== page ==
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The empty tomb of Jesus, it's contradictions, and inconsistencies (Part 2)



It is our contention that the stories regarding the empty tomb are a fabrication, that these stories were invented by the Gospel writers, whom essentially made up their own mythology of an empty tomb to try and substantiate their belief in a resurrected Jesus.

In part 1 we highlighted a number of contradictions and inconsistencies between the Gospel accounts on the empty tomb, and it is our contention that these contradictions prove this story is false, as the contradictions are proof that these authors were just making things up for their own mythology, which is precisely why we’d expect to find contradictions in the story.

Part 1 can be read here:

We encourage all readers to catch up on part 1, before they proceed with part 2.

In part 2, we will continue to highlight the contradictions, and inconsistencies in the empty tomb accounts.


Were there guards placed at the tomb?

Christian apologists often say the body of Jesus couldn’t have been stolen because guards were placed at the tomb. The question is this though, were guards actually placed at the tomb?

Mark says nothing about any guards being placed at the tomb when Jesus’ body is given for burial:

It was Preparation Day (that is, the day before the Sabbath). So as evening approached, Joseph of Arimathea, a prominent member of the Council, who was himself waiting for the kingdom of God, went boldly to Pilate and asked for Jesus’ body. Pilate was surprised to hear that he was already dead. Summoning the centurion, he asked him if Jesus had already died. When he learned from the centurion that it was so, he gave the body to Joseph. So Joseph bought some linen cloth, took down the body, wrapped it in the linen, and placed it in a tomb cut out of rock. Then he rolled a stone against the entrance of the tomb. Mary Magdalene and Mary the mother of Joseph saw where he was laid. (Mark 15:42-47)

So there’s nothing about any guards placed to protect the tomb of Jesus.

According to Matthew, a guard was placed on the tomb the next day:

The next day, the one after Preparation Day, the chief priests and the Pharisees went to Pilate. “Sir,” they said, “we remember that while he was still alive that deceiver said, ‘After three days I will rise again.’ So give the order for the tomb to be made secure until the third day. Otherwise, his disciples may come and steal the body and tell the people that he has been raised from the dead. This last deception will be worse than the first.” “Take a guard,” Pilate answered. “Go, make the tomb as secure as you know how.” So they went and made the tomb secure by putting a seal on the stone and posting the guard. (Matthew 27:62-66)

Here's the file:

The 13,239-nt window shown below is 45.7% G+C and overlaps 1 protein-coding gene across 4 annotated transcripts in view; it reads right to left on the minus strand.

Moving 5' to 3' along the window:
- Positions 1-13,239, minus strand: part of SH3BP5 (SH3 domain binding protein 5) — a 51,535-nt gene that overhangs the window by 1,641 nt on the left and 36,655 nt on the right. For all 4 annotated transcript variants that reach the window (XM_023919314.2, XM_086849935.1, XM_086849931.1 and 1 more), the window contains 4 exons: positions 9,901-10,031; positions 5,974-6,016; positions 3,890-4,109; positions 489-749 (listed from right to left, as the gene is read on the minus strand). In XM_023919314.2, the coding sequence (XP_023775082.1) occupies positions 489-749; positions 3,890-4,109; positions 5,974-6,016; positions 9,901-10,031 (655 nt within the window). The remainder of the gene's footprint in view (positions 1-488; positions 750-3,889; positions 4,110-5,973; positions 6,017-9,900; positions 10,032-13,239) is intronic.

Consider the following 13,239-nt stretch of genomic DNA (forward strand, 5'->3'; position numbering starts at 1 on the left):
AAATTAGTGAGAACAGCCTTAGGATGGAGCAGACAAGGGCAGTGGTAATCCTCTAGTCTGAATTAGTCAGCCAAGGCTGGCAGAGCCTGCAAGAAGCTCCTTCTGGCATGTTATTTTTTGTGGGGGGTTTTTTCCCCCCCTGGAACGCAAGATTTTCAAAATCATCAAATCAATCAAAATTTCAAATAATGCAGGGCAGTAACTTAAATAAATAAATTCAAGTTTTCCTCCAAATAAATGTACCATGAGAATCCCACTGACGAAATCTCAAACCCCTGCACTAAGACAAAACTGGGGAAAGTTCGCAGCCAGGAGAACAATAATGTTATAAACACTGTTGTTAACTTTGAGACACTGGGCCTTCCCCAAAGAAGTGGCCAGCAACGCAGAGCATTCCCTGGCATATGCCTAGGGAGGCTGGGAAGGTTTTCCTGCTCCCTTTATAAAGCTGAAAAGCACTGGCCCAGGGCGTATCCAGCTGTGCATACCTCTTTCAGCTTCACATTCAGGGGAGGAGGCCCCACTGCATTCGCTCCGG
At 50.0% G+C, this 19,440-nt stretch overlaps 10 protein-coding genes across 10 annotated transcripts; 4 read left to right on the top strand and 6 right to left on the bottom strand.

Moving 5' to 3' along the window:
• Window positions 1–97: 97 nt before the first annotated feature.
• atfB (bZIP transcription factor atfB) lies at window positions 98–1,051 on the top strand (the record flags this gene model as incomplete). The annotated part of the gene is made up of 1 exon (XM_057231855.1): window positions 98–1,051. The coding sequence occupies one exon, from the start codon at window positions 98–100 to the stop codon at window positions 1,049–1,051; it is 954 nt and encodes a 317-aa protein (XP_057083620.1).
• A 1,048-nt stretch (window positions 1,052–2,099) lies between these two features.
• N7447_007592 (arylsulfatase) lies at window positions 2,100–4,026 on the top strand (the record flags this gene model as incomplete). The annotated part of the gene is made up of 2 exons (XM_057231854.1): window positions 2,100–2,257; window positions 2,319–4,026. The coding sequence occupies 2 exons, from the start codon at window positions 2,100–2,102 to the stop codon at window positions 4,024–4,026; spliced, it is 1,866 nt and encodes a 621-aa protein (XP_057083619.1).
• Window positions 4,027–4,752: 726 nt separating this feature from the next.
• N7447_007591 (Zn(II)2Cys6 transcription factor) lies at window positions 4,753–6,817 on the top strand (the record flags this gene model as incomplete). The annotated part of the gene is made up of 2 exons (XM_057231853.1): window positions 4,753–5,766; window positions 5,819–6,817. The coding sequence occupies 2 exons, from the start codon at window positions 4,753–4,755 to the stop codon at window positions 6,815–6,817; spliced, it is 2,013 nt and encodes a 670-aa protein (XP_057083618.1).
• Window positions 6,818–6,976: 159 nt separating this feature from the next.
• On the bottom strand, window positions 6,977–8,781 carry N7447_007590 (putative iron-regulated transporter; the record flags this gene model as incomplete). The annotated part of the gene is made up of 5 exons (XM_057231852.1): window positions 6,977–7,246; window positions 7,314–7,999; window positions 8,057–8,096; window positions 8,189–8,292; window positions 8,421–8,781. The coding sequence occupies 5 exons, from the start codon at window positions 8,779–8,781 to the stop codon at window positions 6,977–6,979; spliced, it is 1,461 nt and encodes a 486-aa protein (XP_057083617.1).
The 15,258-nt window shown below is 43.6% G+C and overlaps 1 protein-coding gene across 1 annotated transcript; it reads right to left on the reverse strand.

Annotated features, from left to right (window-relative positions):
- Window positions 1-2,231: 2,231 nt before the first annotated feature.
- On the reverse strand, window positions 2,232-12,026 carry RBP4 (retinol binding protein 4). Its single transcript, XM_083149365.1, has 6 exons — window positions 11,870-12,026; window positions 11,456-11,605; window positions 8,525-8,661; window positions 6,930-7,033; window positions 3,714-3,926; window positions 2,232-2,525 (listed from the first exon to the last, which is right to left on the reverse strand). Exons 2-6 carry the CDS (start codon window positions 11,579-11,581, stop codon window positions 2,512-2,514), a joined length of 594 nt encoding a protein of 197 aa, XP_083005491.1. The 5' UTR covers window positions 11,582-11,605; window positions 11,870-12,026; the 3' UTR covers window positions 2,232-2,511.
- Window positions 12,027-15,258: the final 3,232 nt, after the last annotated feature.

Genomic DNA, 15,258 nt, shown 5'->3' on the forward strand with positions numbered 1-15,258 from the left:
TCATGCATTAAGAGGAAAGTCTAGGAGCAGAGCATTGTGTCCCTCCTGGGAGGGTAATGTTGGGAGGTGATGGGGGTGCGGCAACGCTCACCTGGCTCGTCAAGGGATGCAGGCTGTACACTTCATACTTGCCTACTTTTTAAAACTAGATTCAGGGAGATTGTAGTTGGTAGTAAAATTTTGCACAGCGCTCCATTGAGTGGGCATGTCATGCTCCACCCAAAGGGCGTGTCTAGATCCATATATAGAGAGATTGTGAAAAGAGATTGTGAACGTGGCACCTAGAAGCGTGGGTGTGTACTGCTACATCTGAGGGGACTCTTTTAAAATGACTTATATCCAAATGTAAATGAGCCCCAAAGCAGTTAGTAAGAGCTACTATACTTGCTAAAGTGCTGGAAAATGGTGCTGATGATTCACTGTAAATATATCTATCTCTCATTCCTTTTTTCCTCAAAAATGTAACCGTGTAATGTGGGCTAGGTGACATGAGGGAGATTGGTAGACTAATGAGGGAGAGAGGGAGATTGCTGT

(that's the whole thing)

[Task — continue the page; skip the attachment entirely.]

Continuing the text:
So Matthew says one guard was posted because the chief priests were worried that Jesus’ disciples would steal his body.

Both Luke and John mention nothing of a guard being posted at the tomb.

So we ask, was a guard posted at the tomb or not? According to Matthew, one guard was posted. According to Mark, Luke, and John there is nothing about any guard being posted to protect the tomb.

Also Matthew says the guard was posted the day after Jesus was buried, thus giving ample time already for someone to have stolen the body, thus their claim that nobody could steal the body because a guard was posted is false, since the tomb was not guarded from the moment Jesus was placed in it, and again, only Matthew claims that a guard was posed at the tomb. To put it bluntly, Matthew made that up to try and strengthen the empty tomb story, he’s trying to make the mythology sound more believable, and it worked, modern day Christian apologists use the supposed guard as evidence for Jesus’ body not being stolen!


Where are the disciples to meet Jesus? Jerusalem or Galilee?

According to both Mark and Matthew, the man (in Mark) and the angel (in Matthew) told the women that Jesus has risen and will meet them in Galilee: